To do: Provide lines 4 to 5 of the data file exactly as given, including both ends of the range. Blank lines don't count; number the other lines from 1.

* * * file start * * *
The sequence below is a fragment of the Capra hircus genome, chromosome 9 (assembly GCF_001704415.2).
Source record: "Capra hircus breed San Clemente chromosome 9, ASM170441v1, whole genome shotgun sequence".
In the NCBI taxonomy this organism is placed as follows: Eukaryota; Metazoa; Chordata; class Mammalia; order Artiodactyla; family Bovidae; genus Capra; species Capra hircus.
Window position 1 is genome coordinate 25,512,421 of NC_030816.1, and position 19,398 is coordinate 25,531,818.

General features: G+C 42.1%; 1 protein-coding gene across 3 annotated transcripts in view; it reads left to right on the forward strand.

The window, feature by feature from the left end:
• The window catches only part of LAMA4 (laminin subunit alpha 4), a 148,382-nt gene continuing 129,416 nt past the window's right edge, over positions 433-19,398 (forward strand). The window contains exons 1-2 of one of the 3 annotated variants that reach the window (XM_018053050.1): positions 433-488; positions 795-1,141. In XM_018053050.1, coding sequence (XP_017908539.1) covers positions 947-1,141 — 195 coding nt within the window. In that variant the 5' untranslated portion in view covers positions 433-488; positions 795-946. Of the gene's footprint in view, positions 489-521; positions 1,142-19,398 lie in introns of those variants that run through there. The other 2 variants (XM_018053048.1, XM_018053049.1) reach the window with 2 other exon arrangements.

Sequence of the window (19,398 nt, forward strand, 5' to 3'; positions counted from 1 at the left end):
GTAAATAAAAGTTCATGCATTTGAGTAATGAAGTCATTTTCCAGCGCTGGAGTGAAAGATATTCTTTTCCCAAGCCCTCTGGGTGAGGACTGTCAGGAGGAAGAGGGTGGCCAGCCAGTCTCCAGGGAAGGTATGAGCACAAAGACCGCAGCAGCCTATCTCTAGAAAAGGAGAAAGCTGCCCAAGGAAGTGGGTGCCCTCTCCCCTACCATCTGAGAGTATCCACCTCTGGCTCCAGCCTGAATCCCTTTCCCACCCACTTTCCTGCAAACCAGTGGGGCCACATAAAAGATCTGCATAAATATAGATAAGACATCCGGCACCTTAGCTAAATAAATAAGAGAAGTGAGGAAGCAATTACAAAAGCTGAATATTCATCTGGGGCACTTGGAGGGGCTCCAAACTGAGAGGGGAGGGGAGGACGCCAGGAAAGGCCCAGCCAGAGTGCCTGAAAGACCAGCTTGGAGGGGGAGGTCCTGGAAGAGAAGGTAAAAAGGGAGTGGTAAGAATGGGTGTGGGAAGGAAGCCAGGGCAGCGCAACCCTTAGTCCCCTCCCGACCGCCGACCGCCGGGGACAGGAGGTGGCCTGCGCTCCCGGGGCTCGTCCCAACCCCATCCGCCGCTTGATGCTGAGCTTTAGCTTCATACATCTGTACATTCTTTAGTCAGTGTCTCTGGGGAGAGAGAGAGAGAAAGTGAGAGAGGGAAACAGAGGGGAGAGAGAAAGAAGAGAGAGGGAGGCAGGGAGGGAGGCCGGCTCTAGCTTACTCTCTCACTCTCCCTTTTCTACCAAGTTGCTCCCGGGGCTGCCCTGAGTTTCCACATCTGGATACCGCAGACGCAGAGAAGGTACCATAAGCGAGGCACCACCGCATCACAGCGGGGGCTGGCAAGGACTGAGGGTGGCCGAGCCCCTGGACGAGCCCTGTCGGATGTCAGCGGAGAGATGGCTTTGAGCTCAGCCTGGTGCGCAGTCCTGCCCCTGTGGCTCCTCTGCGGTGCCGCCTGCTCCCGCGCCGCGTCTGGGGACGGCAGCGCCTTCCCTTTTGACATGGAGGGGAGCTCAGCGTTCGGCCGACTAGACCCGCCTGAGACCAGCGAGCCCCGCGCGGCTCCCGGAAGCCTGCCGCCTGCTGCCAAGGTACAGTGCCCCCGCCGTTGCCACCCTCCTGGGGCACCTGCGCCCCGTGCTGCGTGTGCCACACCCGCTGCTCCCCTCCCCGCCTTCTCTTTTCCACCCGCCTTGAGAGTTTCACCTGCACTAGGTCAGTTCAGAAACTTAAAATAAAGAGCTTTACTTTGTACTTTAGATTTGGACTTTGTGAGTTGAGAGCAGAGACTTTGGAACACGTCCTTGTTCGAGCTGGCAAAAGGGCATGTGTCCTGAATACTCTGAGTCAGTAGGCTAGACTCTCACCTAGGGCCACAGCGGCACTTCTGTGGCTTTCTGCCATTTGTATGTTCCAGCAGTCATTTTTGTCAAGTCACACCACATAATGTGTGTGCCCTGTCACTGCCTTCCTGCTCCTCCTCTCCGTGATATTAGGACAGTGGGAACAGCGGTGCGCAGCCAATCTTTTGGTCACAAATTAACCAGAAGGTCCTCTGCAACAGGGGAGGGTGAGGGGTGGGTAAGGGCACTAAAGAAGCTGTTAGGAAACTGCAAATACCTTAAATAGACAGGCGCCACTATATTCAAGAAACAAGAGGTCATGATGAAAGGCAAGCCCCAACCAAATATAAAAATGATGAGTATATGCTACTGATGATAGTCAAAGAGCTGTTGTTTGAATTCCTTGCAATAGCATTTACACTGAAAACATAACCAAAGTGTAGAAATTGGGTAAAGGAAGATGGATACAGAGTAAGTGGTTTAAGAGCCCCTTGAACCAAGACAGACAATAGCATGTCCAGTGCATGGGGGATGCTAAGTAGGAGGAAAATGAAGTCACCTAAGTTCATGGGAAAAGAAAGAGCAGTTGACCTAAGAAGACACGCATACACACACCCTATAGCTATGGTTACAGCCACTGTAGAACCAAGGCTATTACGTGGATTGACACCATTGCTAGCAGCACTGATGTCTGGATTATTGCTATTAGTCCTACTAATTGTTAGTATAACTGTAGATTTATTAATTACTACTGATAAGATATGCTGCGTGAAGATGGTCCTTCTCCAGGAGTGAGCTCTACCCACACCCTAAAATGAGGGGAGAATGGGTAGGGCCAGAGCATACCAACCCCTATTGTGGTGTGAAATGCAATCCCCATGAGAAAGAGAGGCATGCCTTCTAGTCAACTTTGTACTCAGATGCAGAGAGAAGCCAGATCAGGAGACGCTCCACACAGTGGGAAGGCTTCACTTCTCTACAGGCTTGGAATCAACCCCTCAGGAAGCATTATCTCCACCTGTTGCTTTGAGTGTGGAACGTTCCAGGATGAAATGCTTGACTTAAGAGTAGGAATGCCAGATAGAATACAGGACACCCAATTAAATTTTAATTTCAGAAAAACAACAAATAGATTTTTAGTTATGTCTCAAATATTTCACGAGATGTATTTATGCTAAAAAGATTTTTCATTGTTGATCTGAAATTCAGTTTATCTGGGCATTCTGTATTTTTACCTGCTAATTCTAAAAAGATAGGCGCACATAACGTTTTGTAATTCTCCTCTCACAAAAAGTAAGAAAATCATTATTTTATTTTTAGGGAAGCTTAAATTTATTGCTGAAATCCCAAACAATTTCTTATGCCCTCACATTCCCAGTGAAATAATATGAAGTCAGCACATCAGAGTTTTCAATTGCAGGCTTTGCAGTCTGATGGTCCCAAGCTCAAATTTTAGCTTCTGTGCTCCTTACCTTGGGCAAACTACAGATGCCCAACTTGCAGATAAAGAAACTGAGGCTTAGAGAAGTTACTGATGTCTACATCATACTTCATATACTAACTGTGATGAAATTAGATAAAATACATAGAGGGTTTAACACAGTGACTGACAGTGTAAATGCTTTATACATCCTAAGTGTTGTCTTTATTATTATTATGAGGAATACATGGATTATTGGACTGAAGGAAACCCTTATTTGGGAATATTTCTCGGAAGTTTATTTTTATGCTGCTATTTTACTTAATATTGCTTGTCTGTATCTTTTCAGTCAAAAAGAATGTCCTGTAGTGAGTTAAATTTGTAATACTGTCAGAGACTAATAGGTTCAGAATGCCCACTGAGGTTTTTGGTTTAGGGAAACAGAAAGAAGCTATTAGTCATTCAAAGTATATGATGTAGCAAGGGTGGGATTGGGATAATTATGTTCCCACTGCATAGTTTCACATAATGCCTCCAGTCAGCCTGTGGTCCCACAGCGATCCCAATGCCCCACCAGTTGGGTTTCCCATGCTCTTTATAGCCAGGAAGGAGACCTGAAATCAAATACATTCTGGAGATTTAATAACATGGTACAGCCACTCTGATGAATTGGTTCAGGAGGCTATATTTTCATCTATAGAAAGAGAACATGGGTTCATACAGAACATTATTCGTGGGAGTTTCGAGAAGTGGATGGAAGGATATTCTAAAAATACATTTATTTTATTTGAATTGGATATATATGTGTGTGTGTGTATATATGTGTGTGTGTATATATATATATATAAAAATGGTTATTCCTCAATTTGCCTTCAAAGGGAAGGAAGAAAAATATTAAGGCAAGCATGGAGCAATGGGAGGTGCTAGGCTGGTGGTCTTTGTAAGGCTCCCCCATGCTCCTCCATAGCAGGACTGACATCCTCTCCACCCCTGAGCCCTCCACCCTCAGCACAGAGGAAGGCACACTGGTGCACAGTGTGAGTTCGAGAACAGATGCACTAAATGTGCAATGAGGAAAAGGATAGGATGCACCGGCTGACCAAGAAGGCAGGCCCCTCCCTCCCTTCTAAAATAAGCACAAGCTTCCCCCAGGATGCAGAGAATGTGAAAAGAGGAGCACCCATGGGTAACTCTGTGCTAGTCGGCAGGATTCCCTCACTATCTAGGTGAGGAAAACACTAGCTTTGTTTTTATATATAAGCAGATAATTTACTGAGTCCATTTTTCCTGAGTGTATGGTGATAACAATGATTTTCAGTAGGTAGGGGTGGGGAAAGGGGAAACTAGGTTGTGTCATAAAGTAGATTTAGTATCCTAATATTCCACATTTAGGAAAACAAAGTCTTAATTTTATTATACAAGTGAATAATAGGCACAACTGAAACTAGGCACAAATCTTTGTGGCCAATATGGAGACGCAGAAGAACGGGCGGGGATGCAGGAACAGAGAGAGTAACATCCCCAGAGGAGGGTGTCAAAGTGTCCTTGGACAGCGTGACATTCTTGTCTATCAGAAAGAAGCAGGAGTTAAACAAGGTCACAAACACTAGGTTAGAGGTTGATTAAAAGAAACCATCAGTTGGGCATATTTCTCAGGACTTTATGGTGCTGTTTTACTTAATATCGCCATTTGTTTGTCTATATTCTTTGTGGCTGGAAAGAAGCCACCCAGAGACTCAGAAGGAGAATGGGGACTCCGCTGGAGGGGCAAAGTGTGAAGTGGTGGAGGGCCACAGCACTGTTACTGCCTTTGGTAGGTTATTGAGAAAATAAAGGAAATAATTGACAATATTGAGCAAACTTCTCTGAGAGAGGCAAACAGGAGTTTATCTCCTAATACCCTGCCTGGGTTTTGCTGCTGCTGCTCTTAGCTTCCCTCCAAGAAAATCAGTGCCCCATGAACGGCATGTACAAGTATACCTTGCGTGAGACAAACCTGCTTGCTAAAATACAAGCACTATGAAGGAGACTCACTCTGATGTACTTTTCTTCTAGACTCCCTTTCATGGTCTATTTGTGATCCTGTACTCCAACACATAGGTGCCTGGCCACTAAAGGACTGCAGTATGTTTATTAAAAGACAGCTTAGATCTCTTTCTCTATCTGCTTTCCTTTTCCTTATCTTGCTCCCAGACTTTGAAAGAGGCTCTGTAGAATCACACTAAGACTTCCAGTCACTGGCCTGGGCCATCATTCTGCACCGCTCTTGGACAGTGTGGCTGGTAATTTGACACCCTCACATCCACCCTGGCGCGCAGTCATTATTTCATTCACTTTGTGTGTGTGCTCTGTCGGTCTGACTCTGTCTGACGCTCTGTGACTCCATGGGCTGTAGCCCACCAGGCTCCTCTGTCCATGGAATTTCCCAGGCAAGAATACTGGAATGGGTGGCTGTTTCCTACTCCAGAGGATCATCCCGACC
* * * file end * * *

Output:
Window position 1 is genome coordinate 25,512,421 of NC_030816.1, and position 19,398 is coordinate 25,531,818.

General features: G+C 42.1%; 1 protein-coding gene across 3 annotated transcripts in view; it reads left to right on the forward strand.